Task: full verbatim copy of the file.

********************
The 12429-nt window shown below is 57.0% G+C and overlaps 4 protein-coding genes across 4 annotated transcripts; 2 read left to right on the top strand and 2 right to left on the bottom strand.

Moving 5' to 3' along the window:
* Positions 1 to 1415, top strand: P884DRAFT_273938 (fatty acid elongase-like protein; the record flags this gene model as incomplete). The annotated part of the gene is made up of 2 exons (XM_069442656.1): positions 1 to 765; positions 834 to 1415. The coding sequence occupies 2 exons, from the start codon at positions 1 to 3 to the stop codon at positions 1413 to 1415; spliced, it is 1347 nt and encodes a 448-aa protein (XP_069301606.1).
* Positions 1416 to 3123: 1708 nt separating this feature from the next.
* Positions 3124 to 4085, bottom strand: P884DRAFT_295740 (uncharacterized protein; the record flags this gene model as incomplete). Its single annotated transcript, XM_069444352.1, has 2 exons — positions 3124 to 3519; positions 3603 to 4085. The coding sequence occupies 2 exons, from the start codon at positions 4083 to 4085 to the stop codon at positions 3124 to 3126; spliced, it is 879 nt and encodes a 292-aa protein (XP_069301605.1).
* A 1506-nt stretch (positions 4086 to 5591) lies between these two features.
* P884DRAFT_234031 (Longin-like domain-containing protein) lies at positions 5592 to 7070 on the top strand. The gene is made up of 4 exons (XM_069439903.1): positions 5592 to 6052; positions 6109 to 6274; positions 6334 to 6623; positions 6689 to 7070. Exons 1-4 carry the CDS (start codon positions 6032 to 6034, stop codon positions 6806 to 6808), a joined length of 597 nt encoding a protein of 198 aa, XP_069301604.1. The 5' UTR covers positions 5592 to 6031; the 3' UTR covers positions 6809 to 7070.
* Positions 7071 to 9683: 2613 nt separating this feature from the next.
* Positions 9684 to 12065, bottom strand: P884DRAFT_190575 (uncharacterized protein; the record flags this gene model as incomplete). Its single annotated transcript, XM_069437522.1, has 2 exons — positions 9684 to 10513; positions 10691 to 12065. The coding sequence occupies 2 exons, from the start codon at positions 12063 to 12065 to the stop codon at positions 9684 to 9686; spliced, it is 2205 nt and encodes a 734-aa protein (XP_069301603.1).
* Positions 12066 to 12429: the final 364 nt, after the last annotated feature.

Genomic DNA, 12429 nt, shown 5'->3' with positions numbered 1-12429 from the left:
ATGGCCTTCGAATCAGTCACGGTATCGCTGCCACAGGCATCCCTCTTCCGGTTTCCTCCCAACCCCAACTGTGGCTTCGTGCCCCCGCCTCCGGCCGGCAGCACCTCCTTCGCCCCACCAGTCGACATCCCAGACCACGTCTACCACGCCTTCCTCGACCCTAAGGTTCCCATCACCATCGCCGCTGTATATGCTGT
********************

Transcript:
The 12429-nt window shown below is 57.0% G+C and overlaps 4 protein-coding genes across 4 annotated transcripts; 2 read left to right on the top strand and 2 right to left on the bottom strand.

Moving 5' to 3' along the window:
* Positions 1 to 1415, top strand: P884DRAFT_273938 (fatty acid elongase-like protein; the record flags this gene model as incomplete). The annotated part of the gene is made up of 2 exons (XM_069442656.1): positions 1 to 765; positions 834 to 1415. The coding sequence occupies 2 exons, from the start codon at positions 1 to 3 to the stop codon at positions 1413 to 1415; spliced, it is 1347 nt and encodes a 448-aa protein (XP_069301606.1).
* Positions 1416 to 3123: 1708 nt separating this feature from the next.
* Positions 3124 to 4085, bottom strand: P884DRAFT_295740 (uncharacterized protein; the record flags this gene model as incomplete). Its single annotated transcript, XM_069444352.1, has 2 exons — positions 3124 to 3519; positions 3603 to 4085. The coding sequence occupies 2 exons, from the start codon at positions 4083 to 4085 to the stop codon at positions 3124 to 3126; spliced, it is 879 nt and encodes a 292-aa protein (XP_069301605.1).
* A 1506-nt stretch (positions 4086 to 5591) lies between these two features.
* P884DRAFT_234031 (Longin-like domain-containing protein) lies at positions 5592 to 7070 on the top strand. The gene is made up of 4 exons (XM_069439903.1): positions 5592 to 6052; positions 6109 to 6274; positions 6334 to 6623; positions 6689 to 7070. Exons 1-4 carry the CDS (start codon positions 6032 to 6034, stop codon positions 6806 to 6808), a joined length of 597 nt encoding a protein of 198 aa, XP_069301604.1. The 5' UTR covers positions 5592 to 6031; the 3' UTR covers positions 6809 to 7070.
* Positions 7071 to 9683: 2613 nt separating this feature from the next.
* Positions 9684 to 12065, bottom strand: P884DRAFT_190575 (uncharacterized protein; the record flags this gene model as incomplete). Its single annotated transcript, XM_069437522.1, has 2 exons — positions 9684 to 10513; positions 10691 to 12065. The coding sequence occupies 2 exons, from the start codon at positions 12063 to 12065 to the stop codon at positions 9684 to 9686; spliced, it is 2205 nt and encodes a 734-aa protein (XP_069301603.1).
* Positions 12066 to 12429: the final 364 nt, after the last annotated feature.

Genomic DNA, 12429 nt, shown 5'->3' with positions numbered 1-12429 from the left:
ATGGCCTTCGAATCAGTCACGGTATCGCTGCCACAGGCATCCCTCTTCCGGTTTCCTCCCAACCCCAACTGTGGCTTCGTGCCCCCGCCTCCGGCCGGCAGCACCTCCTTCGCCCCACCAGTCGACATCCCAGACCACGTCTACCACGCCTTCCTCGACCCTAAGGTTCCCATCACCATCGCCGCTGTATATGCTGT